Unlike many preacher stories it is true. Unfortunately it is shortened and condensed to a point that the common versions miss the most poignant parts of the story.
The author is Loren Eiseley and the events happened to him in the Galapagos Islands. The thrower was not a boy, but a man Eiseley encountered after a storm when many shell collectors combed the beach, looking for something to sell. “Do you collect shells?” Eiseley asked the man who was throwing starfish. The thrower replied, “Only ones like this…and only for the living.”
The thrower stooped again, and skipped another star neatly across the water. “The stars,” he said, “throw well. One can help them.” He looked full at me with a faint question kindling in his eyes. “No, I do not collect,” I said uncomfortably, the wind beating at my garments. “neither the living nor the dead. I gave it up a long time ago. Death is the only successful collector.” I nodded and walked away, leaving him there with the great rainbow ranging up the sky behind him.
The encounter challenged Eiseley, a naturalist and Benjamin Franklin Professor of Anthropology and History of Science at the University of Pennsylvania. In his work, Eiseley developed the conviction that the universe is chaotic and all creatures are selfish, looking after their own survival. Yet, here was the Star Thrower, whose purpose was to fight wanton forces of nature and to save life. After a long night wrestling in his soul, Eiseley comes to the self awareness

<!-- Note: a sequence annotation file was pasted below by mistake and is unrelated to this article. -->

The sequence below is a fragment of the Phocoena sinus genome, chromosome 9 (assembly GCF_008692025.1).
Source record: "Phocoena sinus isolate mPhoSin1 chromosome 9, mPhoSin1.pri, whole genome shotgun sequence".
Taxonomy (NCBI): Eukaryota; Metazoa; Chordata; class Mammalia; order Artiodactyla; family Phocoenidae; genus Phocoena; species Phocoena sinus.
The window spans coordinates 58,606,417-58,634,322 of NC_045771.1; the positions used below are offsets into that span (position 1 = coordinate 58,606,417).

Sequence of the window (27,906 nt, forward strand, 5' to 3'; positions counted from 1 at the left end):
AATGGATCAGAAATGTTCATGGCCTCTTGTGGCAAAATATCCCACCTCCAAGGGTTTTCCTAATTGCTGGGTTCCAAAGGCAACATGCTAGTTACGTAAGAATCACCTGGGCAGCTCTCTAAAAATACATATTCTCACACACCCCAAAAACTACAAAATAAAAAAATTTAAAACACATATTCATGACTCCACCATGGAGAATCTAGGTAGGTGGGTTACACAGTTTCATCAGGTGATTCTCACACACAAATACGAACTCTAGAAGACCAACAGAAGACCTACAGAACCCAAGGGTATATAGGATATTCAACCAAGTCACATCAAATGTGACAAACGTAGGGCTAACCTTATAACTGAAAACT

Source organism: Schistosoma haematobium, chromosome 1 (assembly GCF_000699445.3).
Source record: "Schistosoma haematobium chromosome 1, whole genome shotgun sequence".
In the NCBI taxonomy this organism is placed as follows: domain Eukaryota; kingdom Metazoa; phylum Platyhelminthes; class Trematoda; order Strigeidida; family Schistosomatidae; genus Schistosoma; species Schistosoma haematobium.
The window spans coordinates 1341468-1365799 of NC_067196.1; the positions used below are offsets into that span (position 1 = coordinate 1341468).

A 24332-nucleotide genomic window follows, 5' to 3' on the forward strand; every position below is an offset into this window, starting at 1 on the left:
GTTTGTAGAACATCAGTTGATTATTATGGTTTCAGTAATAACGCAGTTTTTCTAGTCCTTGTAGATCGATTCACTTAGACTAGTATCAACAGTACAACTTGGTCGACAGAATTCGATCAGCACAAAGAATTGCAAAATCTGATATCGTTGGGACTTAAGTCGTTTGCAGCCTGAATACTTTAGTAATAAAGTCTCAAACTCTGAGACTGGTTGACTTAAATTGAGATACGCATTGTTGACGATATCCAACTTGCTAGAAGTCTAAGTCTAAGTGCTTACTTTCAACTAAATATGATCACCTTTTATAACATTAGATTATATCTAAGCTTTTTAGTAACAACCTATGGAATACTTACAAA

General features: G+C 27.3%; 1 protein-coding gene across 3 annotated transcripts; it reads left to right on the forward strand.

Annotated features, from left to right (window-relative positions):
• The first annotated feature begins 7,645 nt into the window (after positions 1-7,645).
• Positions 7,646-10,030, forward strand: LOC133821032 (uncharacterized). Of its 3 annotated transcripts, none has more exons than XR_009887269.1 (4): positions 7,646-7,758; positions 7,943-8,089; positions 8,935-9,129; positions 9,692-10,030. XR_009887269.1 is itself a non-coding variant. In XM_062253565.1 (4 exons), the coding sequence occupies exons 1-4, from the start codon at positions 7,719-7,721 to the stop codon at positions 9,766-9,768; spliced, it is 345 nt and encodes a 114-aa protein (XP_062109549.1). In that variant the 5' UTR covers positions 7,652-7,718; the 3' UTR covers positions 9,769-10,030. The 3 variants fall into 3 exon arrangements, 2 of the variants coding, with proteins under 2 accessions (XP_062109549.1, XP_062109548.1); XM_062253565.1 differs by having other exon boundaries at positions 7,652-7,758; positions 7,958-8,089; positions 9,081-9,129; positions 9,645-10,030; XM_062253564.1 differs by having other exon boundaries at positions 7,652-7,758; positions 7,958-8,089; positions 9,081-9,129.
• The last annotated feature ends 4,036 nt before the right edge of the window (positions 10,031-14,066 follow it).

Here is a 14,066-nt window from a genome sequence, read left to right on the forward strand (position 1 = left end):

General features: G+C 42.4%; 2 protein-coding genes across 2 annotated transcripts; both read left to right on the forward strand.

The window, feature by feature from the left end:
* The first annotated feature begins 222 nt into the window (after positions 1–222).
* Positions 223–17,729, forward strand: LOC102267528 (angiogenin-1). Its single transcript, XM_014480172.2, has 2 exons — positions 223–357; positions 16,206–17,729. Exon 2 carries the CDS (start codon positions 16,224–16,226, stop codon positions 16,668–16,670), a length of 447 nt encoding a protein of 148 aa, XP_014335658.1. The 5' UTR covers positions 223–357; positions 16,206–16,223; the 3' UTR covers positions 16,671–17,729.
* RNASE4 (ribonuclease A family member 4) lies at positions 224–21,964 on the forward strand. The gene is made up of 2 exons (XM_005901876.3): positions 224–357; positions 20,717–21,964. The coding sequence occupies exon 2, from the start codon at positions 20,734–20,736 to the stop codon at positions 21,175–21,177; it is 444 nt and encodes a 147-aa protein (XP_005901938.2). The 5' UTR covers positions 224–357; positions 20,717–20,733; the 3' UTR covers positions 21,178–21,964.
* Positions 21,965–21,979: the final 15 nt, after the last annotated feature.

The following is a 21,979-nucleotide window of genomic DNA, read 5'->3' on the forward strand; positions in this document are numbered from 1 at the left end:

“But I do love the world,” I whispered to the empty room. I love its small ones, the things beaten in the strangling surf the singing bird which falls and is not seen again, the lost ones, the failures of the world.” Thus was the renunciation of my scientific heritage.
At dawn, Eiseley left his room with the focused mission to find the Star Thrower again. .